Tories plan to slash MoD costs by 25%

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The Tories aim to slash 25 per cent off the cost of running the Ministry of Defence as part of a sweeping review of the UK's military capabilities, it emerged today.



Shadow defence secretary Liam Fox indicated to the Conservative conference that civilian staff at the MoD will be cut to boost troops on the frontline.

The review will take account of the "budgetary constraints" that a future Tory government will operate under, he said.

General Sir Richard Dannatt, the former chief of the general staff, is due to be formally named as an adviser to the Conservatives as David Cameron delivers his rallying end-of-conference speech later today.

Dr Fox accused Labour of creating a "defence black hole" that was not only impacting on operations in Afghanistan but threatened to provide an "on-going defence crisis for years to come".

He told activists in Manchester that after a "decade of neglect," Britain's armed forces found themselves "over-stretched and under-resourced".

Indicating the need for a better balance between civil servants and frontline troops he said that when "Frederick Duke of York was preparing for the Napoleonic threat between 1792 and 1804 he increased the size of the Army from 50,000 to 500,000 - and he did it with 38 staff in Horse Guards.

"Now we have 99,000 in the Army and 85,000 civilians in the MoD. Some things are going to have to change and believe me, they will."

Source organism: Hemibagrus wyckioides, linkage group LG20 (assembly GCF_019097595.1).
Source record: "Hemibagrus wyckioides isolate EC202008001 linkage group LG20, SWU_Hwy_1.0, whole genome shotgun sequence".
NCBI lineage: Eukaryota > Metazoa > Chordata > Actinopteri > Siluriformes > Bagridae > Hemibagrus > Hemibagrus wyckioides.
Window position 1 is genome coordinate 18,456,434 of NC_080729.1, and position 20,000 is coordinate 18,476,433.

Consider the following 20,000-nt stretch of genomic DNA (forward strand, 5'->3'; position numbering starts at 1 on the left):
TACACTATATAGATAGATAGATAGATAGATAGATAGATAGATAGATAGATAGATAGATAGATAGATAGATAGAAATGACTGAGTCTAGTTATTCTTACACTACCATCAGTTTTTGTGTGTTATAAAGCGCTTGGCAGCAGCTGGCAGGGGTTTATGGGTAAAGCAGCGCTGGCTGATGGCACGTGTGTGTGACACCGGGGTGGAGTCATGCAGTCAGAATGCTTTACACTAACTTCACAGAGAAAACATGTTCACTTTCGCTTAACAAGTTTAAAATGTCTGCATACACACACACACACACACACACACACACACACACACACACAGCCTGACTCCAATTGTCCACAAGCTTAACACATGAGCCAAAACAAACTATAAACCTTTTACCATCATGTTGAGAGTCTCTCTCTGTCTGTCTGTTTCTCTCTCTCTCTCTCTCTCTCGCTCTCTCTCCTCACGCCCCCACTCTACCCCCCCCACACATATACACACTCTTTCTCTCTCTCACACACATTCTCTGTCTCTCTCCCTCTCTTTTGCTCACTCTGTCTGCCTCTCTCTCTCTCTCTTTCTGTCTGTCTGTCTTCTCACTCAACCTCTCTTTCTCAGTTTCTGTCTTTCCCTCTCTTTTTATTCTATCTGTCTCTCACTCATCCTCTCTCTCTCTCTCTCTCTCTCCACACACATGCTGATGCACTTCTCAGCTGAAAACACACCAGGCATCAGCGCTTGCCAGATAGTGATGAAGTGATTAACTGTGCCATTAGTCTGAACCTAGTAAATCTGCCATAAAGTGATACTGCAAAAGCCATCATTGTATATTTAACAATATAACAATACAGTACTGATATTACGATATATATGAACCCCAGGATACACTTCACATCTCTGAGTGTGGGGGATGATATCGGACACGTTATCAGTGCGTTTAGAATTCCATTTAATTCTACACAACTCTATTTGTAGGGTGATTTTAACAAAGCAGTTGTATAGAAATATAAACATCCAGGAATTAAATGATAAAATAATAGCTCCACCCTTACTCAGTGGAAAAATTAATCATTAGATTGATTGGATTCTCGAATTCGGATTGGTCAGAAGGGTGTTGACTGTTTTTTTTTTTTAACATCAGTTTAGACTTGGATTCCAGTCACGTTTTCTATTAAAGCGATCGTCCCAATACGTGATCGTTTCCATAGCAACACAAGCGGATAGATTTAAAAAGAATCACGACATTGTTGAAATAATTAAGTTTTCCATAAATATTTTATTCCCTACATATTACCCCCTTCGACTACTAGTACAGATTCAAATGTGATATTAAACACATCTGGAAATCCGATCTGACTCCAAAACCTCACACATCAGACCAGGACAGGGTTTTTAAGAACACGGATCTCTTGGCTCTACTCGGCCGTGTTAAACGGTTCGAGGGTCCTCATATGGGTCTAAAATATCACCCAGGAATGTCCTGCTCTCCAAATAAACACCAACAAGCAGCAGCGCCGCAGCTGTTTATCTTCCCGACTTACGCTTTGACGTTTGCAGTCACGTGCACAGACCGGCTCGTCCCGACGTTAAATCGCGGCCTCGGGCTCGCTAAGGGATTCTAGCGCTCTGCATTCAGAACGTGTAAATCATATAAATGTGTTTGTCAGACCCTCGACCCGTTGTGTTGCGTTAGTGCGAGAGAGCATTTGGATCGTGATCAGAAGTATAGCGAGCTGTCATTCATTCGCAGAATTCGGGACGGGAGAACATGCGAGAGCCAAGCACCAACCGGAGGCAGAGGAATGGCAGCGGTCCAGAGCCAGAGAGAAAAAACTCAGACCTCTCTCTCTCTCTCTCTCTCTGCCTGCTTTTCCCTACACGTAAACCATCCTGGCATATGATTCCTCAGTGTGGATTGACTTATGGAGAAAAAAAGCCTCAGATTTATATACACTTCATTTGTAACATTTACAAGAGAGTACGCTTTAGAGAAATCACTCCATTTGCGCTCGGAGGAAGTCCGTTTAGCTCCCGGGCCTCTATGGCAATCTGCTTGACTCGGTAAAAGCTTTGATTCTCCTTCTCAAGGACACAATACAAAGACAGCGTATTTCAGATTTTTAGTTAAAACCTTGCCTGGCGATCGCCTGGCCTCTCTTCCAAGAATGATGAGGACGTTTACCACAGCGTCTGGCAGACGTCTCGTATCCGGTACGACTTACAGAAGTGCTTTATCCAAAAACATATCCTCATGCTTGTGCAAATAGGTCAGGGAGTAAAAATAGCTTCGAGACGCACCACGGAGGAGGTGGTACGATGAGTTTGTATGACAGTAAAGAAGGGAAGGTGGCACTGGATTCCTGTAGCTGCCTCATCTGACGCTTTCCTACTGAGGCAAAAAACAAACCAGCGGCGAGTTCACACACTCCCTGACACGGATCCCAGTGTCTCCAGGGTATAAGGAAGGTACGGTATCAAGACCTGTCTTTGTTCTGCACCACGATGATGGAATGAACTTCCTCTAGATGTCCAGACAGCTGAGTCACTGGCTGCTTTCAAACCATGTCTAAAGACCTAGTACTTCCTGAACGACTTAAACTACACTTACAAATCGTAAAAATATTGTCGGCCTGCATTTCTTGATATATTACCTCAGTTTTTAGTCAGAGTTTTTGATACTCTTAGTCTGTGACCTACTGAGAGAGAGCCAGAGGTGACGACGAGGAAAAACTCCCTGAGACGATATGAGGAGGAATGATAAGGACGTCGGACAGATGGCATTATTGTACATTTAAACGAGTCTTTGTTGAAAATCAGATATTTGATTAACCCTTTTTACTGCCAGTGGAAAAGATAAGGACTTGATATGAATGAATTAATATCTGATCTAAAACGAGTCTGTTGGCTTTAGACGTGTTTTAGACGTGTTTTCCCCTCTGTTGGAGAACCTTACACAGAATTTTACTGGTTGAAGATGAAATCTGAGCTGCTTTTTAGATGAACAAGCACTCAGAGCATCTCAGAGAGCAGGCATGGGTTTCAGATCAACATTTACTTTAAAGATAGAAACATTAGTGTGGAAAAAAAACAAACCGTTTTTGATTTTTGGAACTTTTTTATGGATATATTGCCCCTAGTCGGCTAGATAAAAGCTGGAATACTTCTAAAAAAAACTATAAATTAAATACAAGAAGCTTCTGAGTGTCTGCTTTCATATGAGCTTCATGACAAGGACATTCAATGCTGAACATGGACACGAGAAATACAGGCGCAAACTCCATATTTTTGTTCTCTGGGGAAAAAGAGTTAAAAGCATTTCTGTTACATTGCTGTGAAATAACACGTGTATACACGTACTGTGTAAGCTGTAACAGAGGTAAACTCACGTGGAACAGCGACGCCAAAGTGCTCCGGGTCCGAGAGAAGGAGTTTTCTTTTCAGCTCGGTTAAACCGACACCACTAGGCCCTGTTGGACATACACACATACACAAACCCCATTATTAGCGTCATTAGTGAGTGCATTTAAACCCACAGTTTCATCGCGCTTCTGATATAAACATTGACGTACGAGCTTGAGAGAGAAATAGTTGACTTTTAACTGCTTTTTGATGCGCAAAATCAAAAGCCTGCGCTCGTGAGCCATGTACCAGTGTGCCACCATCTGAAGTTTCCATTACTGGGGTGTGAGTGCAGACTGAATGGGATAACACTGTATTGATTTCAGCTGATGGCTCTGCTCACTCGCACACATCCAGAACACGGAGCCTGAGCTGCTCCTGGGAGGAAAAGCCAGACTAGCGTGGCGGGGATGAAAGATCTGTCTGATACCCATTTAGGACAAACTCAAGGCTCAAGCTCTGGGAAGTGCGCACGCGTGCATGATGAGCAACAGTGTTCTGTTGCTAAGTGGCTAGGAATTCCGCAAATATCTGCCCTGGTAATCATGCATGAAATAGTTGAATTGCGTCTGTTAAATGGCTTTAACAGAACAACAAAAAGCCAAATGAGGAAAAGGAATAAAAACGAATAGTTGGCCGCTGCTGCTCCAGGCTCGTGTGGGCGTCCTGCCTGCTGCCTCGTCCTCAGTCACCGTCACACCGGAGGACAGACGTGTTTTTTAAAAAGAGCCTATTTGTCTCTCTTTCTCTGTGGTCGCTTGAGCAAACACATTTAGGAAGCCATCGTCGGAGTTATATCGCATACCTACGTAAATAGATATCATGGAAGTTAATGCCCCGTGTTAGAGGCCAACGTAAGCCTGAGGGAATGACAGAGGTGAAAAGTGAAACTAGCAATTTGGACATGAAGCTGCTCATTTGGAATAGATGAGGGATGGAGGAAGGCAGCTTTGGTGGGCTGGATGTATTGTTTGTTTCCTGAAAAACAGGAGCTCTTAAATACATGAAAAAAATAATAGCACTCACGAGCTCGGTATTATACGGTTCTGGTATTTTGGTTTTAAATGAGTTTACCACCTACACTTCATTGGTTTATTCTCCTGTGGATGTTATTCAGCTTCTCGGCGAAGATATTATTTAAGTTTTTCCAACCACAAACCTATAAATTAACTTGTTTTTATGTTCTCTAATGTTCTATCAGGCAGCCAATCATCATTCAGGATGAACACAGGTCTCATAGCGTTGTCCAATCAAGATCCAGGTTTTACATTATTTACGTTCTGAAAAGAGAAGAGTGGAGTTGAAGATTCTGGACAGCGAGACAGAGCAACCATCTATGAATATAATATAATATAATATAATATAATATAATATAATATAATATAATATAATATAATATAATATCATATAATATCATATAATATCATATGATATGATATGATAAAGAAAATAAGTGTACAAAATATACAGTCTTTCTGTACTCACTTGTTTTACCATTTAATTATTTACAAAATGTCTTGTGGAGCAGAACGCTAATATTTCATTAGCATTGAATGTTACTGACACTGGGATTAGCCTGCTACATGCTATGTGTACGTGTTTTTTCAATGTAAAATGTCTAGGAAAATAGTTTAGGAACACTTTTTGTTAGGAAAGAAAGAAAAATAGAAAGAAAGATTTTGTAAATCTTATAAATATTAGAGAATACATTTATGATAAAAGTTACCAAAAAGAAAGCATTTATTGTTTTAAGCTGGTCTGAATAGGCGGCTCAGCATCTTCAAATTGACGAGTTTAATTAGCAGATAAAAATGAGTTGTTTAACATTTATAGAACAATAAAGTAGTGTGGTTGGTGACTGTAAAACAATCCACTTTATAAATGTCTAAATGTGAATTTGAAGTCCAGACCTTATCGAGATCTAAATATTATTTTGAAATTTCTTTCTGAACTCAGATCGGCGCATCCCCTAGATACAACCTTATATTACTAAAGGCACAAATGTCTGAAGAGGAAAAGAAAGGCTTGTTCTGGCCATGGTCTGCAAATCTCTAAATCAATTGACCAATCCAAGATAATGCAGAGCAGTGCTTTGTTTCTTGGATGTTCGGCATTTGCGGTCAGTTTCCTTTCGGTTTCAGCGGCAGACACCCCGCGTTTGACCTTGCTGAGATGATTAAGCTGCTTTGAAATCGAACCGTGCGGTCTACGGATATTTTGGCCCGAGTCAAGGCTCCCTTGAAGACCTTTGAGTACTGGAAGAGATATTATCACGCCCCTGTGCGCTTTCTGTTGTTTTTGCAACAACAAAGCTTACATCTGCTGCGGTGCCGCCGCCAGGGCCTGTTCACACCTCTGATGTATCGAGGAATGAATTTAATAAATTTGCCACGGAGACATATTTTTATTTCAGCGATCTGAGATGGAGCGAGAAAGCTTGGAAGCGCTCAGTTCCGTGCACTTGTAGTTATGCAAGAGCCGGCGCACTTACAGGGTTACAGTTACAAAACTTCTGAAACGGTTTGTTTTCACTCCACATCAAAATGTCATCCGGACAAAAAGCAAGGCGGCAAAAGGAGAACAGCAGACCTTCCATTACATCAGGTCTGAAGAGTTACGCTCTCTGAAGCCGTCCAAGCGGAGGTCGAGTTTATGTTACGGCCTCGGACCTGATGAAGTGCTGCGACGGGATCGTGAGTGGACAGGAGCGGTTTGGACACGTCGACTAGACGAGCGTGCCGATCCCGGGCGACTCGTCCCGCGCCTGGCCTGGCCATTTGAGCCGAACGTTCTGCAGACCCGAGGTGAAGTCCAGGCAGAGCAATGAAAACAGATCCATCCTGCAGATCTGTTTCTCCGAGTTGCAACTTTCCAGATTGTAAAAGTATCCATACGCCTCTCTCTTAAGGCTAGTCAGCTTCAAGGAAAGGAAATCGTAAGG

A party spokesman said the aim was to cut 25 per cent from the cost of running the MoD, which accounts for around a fifth of the total defence budget.

"In these tough economic times it's extremely important we make government as efficient as possible," said the spokesman.

"We don't believe that the MoD has got the balance right in terms of the amount of resources it devotes to the frontline and the civil service. On coming into office we intend to conduct a capabilities review to look at how we can get a better balance and achieve savings."

Despite the financial constraints caused by the "economic train crash", Dr Fox warned that it would be "indefensible for Britain to give up its minimum nuclear deterrent" in the face of unknown future risks.

"A future Conservative government will never leave this country open to nuclear blackmail and we will guarantee a round the clock, submarine-based, nuclear deterrent for this country for as long as it is needed."

Dr Fox said that to better define the country's foreign policy objectives and determine the size and shape of the armed forces, a Conservative government "will launch a strategic defence review immediately on coming to office".

It will define Britain's strategic interests, assess the threats to those interests, determine military capabilities and look at specific programmes within the "budgetary constraints which Labour will leave behind".

Regular defence reviews, every four or five years from then on, would help bring stability and predictability to both the armed forces and the defence industry.

Dr Fox accused the Government of bringing Britain "to the brink of a defence crisis of unprecedented scale in modern history" and warned that for too long defence has been at the bottom of its priorities.



Armed Forces Minister Bill Rammell MP said: "The Tories have got a lot of questions to answer about defence policy and they need to be clear about who is really in charge of their plans for our armed forces - Liam Fox or George Osborne?

"Are they both agreed about the need to have a nuclear deterrent? Are the Tories still committed to three extra battalions?

"And when are the Tories going to implement the Forsyth review they commissioned last year? Or is that being shelved too?

"Until we hear it from their shadow chancellor can we really be sure that the Tories are united on defence?"

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